Happiness, science tells us, is sort of like a skittish cat. Call for it loudly and it'll flee. But act disinterested and sit quietly next to some cat food and it just might sidle up to you now and again.

Unfortunately, thanks to our cultural obsession with happiness and try-hard striving (as well as approximately 10 million internet posts on how to get happier) most of us are the happiness equivalent of an earnest but misguided cat lover frantically chasing a terrified stray around the neighborhood loudly brandishing a can of tuna fish.

There is a better way to boost your happiness, according to psychologist Randy J. Paterson, author of How to Be Miserable. It's just that this method is totally counterintuitive. Rather than constantly focusing on achieving eternal bliss (and constantly being disappointed), Paterson suggests you creep up on greater mental well-being by trying to avoid things you know make you actively miserable instead.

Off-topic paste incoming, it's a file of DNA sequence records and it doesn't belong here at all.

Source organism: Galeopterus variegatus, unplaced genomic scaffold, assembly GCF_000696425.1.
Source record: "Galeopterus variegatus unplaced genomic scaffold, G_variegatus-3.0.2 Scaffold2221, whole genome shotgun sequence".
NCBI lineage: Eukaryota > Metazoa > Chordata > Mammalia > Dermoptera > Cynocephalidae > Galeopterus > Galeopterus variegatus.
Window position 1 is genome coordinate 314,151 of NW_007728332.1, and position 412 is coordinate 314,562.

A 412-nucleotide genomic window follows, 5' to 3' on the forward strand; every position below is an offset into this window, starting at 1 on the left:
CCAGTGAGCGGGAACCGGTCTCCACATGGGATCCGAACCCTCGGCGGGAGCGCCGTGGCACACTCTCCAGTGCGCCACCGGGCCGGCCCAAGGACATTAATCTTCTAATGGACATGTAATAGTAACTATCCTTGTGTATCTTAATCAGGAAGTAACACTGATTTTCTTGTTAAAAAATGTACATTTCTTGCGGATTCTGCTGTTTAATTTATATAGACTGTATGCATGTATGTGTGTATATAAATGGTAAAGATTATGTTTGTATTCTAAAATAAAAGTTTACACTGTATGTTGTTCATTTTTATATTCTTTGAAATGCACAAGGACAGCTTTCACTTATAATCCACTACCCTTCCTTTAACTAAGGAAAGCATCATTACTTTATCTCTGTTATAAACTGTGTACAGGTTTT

To that end, he's put together the fairly hilarious video below (hat tip to Boing Boing) outlining the seven most effective ways to make yourself unhappy. They're dead simple and guaranteed to work, he pledges. And, of course, avoiding them is just as sure a route to greater happiness (if that might be something you're interested in).

  • Stay still. Aim for as little movement as possible.
  • Screw with your sleep. "Be sure to vary your bed time by several hours at least twice a week."
  • Maximize your screen time. Screens help with points one and two as well!
  • Use your screen to stoke your negative emotions.
  • Set VAPID goals. Chase vague, amorphous, pie-in-the-sky, irrelevant, delayed, goals rather than specific, measurable, actionable, responsible, time-bounded ones.
  • Pursue happiness directly.
  • Follow your instincts.